As mentioned at the beginning of this post, the engagement rate will remain important for the algorithm on LinkedIn in 2023. But how can you boost it now?

A classic CTA on LinkedIn is “Leave a comment if you’d like to receive xy for free.” This kind of Likes or comment fishing is now not something the algorithm likes to see. LinkedIn itself explains: “We’ve seen several posts that expressly ask or encourage the community to engage with content via likes or reactions – posted to boost reach on the platform. We’ve heard this type of content can be misleading and frustrating for some. We won’t be promoting this type of content, and we encourage everyone in the community to focus on delivering reliable, credible, and authentic content.”

So you shouldn’t always use the same wording for your posts on LinkedIn (just like on other social networks). After all, this not only annoys the algorithm but also leaves your followers annoyed. Change the word order or come up with something better right away – but keep in mind that surveys are now also rather unpopular on LinkedIn.

Therefore, you should also create content with added value on LinkedIn. Make your followers want to engage with what you’re saying and give users back some control and advocate real exchange in the comments.

Furthermore, content on LinkedIn will be filtered into three categories from now on, though experts continue to wonder how the algorithm will collect this data.

  • Spam: Your post will be immediately deleted or no longer displayed. So make sure your wording is grammatically correct, avoid too many links, tag a maximum of five users, post with at least three hours in between, and avoid hashtags like “follow,” “comment,” or “like.”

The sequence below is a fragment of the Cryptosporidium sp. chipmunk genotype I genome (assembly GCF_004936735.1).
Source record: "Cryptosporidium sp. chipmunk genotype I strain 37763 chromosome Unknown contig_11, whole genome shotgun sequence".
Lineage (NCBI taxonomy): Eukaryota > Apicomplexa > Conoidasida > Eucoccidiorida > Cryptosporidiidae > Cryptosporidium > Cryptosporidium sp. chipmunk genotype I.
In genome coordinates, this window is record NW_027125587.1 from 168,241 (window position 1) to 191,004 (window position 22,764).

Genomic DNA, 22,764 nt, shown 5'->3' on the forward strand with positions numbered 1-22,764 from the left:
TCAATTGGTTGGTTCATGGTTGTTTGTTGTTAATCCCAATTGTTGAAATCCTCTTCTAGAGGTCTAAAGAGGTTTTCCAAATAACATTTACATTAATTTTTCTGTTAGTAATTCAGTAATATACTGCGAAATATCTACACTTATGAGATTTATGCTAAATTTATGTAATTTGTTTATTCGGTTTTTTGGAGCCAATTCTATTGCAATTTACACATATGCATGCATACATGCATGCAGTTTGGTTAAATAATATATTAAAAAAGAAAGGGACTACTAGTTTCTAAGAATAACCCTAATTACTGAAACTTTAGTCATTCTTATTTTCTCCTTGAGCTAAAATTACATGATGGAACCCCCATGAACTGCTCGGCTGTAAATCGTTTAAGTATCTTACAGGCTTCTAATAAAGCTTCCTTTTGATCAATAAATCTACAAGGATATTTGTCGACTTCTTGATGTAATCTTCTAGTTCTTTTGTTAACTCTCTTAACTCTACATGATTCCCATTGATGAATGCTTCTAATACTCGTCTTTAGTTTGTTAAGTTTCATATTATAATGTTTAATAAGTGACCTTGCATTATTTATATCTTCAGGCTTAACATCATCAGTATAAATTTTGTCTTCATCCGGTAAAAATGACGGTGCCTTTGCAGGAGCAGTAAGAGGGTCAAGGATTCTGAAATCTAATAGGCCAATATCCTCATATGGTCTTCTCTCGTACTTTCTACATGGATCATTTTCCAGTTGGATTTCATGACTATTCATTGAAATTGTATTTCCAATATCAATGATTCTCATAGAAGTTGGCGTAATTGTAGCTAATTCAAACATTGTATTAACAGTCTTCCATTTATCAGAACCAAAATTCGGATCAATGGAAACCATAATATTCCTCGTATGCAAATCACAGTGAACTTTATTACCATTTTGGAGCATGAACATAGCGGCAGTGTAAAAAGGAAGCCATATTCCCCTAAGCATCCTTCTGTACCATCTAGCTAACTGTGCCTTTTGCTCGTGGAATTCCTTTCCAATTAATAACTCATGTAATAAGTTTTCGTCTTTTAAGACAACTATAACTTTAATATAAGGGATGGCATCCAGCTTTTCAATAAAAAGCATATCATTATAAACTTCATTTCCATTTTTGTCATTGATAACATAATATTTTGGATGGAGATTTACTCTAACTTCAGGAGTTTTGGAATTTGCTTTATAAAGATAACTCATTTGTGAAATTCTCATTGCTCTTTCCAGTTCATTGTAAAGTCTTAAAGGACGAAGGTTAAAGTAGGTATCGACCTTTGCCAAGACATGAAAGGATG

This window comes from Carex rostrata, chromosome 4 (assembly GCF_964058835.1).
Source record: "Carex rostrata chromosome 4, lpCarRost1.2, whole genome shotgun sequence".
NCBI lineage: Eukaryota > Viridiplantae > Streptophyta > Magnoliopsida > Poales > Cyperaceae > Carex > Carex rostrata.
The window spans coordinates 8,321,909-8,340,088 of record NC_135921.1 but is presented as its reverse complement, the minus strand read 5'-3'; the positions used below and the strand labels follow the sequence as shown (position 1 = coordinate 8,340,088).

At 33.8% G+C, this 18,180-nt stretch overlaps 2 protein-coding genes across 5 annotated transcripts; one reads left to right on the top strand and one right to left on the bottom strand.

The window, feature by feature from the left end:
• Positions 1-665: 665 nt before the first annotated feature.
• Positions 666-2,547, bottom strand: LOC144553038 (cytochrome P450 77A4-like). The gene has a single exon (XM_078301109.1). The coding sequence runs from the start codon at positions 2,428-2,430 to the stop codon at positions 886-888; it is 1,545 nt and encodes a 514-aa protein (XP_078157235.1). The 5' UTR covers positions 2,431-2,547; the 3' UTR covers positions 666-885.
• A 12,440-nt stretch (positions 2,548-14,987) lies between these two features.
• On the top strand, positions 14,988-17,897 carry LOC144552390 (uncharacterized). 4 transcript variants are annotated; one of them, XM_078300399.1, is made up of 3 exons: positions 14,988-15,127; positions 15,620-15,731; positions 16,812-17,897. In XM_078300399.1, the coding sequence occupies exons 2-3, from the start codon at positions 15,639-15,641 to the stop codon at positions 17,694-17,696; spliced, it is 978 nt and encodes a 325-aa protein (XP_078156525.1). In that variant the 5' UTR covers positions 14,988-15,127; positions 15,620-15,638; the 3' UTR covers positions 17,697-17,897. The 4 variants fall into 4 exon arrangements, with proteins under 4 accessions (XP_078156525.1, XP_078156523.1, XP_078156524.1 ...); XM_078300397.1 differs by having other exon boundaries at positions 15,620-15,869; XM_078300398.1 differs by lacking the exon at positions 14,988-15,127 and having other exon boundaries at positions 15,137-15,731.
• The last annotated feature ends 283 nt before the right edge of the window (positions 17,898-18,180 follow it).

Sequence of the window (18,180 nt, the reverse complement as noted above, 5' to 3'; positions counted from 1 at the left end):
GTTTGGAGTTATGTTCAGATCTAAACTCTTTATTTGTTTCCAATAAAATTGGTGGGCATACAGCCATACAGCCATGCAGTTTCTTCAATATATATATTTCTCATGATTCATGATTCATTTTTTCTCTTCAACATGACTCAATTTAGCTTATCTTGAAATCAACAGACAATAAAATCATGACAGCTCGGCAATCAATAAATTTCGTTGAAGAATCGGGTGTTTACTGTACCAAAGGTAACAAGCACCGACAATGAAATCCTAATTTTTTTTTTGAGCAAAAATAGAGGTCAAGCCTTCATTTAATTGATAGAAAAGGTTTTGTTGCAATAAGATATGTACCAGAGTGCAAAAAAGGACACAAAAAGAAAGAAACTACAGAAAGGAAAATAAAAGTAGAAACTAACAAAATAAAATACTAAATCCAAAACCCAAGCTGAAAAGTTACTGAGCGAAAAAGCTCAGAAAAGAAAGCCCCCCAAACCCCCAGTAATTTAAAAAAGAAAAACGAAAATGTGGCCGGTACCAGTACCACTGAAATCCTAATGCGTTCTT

• Average: Your post will be shown to your followers, but success will only be seen in the long run. So tag only those who will actually respond. In general, stick to the rule of thumb of three hashtags per post, going from general to specific.
  • Standard: your post will certainly be successful in the long run. So use relevant keywords, but in moderation! External links also positively influence a post’s performance, but they don’t belong in the post. Comment on them in the comments instead.

Time also plays a role for the algorithm on LinkedIn. The faster users respond, the better. Overall, LinkedIn writes the categorization of posts would be a simple flow chart: the transition from average to standard would be smooth. The more you interact on a daily basis, the more people will engage as well.

About Kolsquare

Kolsquare is Europe’s leading Influencer Marketing platform, a data-driven solution that allows brands to scale their KOL Marketing strategies and implement authentic partnerships with KOLs (Key Opinion Leaders). Kolsquare’s technology enables marketing professionals to easily identify the best Content Creators profiles by filtering their content and audience, and to build and manage their campaigns from A to Z, including measuring results and benchmarking performance against competitors. Kolsquare has built the largest community of influencer marketing experts in the world, and offers hundreds of customers (Coca-Cola, Netflix, Sony Music, Publicis, Sézane, Sephora, El Corte Inglés, Lacoste, …) the latest Big Data, AI and Machine Learning technologies to drive inspiring partnerships, tapping into an exhaustive network covering 100% of  KOLs with more than 5,000 followers in 180 countries on Instagram, TikTok, Twitter, Facebook and YouTube. As a Benefit Company, Kolsquare has been pioneering Responsible Influence by championing transparency, ethical practices, and meaningful collaborations to inspire change.